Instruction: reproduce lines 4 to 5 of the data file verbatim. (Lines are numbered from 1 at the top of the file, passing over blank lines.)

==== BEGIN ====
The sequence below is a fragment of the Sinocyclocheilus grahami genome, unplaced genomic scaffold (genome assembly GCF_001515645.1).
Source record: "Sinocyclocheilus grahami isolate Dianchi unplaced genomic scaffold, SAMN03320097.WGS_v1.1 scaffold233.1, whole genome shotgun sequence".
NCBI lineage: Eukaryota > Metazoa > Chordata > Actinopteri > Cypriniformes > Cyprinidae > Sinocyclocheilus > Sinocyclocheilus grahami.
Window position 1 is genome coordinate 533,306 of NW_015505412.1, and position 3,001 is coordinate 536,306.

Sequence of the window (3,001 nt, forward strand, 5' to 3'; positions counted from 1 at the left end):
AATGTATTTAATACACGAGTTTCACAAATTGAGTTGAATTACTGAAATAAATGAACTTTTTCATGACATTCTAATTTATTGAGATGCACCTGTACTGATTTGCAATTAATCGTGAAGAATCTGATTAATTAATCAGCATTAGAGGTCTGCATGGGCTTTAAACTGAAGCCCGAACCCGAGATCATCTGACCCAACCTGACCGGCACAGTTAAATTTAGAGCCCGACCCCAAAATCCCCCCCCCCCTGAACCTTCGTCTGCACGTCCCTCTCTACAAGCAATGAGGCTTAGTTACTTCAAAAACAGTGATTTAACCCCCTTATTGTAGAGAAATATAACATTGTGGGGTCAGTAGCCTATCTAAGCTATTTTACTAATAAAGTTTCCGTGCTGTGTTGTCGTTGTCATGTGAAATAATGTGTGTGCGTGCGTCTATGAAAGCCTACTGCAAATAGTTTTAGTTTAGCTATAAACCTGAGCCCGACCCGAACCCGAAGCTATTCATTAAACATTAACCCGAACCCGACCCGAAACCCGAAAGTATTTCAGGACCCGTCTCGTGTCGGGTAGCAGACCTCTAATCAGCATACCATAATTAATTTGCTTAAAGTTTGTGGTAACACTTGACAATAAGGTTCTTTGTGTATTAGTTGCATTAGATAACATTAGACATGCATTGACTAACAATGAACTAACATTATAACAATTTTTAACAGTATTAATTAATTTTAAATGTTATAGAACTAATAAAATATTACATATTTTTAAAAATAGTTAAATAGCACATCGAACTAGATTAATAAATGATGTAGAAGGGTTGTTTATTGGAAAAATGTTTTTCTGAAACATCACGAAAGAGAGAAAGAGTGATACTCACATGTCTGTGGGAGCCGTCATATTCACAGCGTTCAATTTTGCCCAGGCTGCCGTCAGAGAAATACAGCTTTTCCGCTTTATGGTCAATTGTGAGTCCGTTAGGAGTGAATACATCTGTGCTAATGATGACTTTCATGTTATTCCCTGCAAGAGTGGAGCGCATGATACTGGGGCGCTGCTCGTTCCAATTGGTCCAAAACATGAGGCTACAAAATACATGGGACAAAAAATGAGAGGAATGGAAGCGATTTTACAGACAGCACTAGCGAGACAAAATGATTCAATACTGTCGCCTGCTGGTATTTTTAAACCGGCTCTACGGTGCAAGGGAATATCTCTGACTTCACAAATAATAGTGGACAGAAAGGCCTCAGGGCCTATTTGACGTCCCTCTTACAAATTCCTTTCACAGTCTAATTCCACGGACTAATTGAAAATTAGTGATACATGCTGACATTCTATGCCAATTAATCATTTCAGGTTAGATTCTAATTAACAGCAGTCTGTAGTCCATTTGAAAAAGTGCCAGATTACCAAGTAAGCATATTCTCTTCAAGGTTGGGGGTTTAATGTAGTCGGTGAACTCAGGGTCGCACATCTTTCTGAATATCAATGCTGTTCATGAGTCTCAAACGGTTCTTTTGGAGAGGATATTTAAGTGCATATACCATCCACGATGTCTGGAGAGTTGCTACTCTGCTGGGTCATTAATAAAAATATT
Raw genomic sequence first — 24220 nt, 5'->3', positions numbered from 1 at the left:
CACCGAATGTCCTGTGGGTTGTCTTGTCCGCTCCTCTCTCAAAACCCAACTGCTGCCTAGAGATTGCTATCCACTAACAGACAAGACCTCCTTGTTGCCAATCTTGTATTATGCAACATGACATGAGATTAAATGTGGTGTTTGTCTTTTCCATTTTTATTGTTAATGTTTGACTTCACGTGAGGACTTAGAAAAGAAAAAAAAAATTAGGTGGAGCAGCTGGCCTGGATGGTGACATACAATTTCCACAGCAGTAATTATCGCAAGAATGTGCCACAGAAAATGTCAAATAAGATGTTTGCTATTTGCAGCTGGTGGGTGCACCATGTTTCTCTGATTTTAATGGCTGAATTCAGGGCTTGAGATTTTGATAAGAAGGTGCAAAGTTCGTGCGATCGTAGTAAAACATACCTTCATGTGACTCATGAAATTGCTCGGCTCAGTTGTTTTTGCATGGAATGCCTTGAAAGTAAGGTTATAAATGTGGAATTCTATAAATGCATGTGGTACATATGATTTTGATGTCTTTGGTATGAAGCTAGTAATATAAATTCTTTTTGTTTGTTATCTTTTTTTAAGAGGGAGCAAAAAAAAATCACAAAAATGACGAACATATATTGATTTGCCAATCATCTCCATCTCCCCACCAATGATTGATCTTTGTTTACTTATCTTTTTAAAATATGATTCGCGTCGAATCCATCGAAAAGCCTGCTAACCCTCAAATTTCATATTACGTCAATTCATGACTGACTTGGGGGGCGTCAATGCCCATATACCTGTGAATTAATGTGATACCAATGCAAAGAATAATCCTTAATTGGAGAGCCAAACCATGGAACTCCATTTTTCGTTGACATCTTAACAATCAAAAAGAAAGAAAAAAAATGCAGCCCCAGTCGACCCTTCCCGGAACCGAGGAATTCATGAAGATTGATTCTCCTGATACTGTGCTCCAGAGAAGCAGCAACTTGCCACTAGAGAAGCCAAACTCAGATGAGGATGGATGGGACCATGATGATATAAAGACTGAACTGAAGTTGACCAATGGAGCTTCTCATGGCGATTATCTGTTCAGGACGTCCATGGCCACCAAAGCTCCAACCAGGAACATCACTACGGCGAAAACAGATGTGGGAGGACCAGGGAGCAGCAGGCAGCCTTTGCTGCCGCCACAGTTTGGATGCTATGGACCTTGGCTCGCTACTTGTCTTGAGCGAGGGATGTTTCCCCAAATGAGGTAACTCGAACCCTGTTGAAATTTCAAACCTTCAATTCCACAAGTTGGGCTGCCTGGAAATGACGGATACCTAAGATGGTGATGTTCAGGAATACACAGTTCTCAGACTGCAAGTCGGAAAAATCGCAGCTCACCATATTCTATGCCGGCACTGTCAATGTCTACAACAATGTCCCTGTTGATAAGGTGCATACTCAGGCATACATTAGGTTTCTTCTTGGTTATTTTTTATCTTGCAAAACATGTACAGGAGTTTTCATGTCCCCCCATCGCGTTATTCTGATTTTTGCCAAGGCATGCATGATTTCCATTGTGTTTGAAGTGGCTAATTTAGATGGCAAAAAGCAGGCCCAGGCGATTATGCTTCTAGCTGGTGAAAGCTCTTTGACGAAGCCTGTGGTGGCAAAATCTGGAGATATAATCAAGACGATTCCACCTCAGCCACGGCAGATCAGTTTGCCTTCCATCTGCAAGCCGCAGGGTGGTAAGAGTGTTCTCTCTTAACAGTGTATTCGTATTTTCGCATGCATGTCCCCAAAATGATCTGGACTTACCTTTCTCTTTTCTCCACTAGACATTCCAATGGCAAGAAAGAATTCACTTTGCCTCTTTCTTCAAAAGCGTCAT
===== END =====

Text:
Window position 1 is genome coordinate 533,306 of NW_015505412.1, and position 3,001 is coordinate 536,306.

Sequence of the window (3,001 nt, forward strand, 5' to 3'; positions counted from 1 at the left end):